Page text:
Wednesday, November 23, 2011

What is your Toothbrush Level of Exercise?


Do you enjoy brushing your teeth?

I mean really enjoy it? Do you relish the time that you take to do it, or are you brushing because you value the outcome (clean teeth, non-scary breath) enough to happily put in the 4-6 minutes a day it takes?

I'm guessing it's the latter.

I've met many folks who reportedly can't stand exercise....and I can't help but wonder if they're simply trying to brush their teeth for hours.

What I mean to say is that if you've got it in your head that unless you do "X" minutes per day of exercise it's not worth doing, that'd be akin to thinking that unless you brush your teeth 30 minutes at a shot it's not worth brushing.

My eight word exercise manifesto is straightforward, and given all of the data piling up on the risks of sitting and the benefits of small bouts of exercise, I'm willing to go out on a limb and suggest it's probably even supported by evidence.

The eight words?
Some is Good. More is Better. Everything Counts.
So rather than focus on big blocks of time, if you're an exercise avoider, why not take a few minutes and figure out your "Toothbrush Level".

What's that?

Well you know exercise has tremendous health benefits. So what amount of exercise do you think you'd be able to regardless of likeability, add to your day?

5 mins? 10 mins?

And then, as with tooth brushing, figure out when you're going to do it.

Maybe it'll simply be parking 5 minutes away from work so that you get 5 minutes of walking on either end of your work day. Maybe it'll be a brief 10 minute weights or calisthenics program when you wake up.  Whatever you decide, do figure out when you're going to do it, because simply aiming at a nebulous "more" isn't likely to help.

Next, set up a reminder system. Smart phones, outlook reminders, text messaging services (like oh, don't forget)- use them, because here you'll be trying to remember to do something you're not accustomed to doing, and reminders count. How many times do you think your parents reminded you to brush your teeth before you simply started doing it automatically?

I know more is better, but truly, everything counts, and who knows, as your fitness improves and you grow accustomed to intentional daily exercise, perhaps your toothbrush level will grow too.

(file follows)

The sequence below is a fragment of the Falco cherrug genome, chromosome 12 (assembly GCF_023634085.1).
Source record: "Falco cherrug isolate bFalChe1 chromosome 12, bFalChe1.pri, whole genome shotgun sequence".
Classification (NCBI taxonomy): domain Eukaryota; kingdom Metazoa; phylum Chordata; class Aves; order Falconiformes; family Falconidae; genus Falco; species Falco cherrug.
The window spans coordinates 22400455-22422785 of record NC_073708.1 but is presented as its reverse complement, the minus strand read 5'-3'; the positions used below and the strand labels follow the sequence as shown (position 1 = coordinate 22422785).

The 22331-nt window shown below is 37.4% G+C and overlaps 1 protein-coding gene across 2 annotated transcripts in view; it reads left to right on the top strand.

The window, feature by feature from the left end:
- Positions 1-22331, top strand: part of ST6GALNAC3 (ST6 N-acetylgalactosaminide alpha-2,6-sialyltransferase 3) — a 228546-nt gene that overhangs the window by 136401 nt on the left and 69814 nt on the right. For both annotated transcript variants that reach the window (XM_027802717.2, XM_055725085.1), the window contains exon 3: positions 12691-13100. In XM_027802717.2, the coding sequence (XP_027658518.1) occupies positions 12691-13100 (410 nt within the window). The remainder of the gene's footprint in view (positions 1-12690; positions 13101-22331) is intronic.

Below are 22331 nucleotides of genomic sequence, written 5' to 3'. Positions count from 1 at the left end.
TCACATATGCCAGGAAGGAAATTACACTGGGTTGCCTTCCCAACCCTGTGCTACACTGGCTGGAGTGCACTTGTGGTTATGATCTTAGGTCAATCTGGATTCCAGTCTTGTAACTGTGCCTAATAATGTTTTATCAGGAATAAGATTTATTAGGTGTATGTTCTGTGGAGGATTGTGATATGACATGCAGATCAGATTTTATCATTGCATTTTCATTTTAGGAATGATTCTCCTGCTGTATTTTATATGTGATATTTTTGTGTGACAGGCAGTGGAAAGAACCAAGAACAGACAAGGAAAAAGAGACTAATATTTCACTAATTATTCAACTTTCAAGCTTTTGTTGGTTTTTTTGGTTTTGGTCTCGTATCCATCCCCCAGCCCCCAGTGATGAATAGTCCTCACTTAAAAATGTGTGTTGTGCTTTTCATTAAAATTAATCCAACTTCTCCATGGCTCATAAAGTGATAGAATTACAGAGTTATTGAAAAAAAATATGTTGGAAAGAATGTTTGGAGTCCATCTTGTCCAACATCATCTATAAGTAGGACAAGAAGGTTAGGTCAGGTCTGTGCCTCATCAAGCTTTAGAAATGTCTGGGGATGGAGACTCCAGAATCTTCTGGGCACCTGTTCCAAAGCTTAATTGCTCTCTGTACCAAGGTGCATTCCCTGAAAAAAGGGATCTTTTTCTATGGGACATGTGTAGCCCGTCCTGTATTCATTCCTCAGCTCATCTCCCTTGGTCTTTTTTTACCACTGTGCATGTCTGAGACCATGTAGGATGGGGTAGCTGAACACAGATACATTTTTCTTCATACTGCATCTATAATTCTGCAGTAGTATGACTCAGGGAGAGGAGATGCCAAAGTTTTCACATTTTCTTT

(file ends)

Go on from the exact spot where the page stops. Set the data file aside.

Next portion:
Now go brush your teeth!

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7 comments:

  1. That's a really good way of looking at exercise in everyday life, especially considering exercise CAN actually be fun. Good point well made and illustrated!

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  2. Or, looked at from a different angle: we brush our teeth every day even though it's not particularly fun in the moment. Some people brush after every meal, AND floss - but most just brush once a day, no floss.

    Perhaps we should stop trying to transform exercise into entertainment and simply conceive of it as one more small activity of daily living: it doesn't have to be fun, you do it anyway, just like a number of ADLs, and there's an acceptable spectrum of frequency/duration that's beneficial.

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  3. Anonymous3:45 pm

    Who only brushes once a day??? yuck!

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  4. Great post!
    It's so easy to feel overwhelmed, and as though if you don't do an hour of yoga, or running, or gym workouts, it's not going to count. But five minutes, especially if you can sprinkle several five-minute sessions through your day - I brush my teeth at least three times a day - can make a real difference to how you feel in your body, and eventually to how likely you are to take on longer periods of exercise.
    The other great thing about tooth brushing is that it's a habit. If you can attach a five-minute exercise habit to something you do as often, and inevitably as brushing your teeth, it's a bonus.

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  5. What an excellent approach to motivation. Somethings we just have to do, we can make them a habit. And then, because if we chose well, exercise IS fun, we get all kinds of benefits and more exercise becomes a habit.
    Thanks - remembering, on those blah days, that "some is good, more is better, everything counts" - is going to help a LOT!

    (I'm putting your manifesto everywhere I'm likely to need the reminder: above my shoes, on my schedule, over the exercise machine...)

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  6. Brushing is okay, but FLOSSING! That gets me going. Is there anything more satisfying than pulling out gunk from between your teeth? Like, that was in my mouth?

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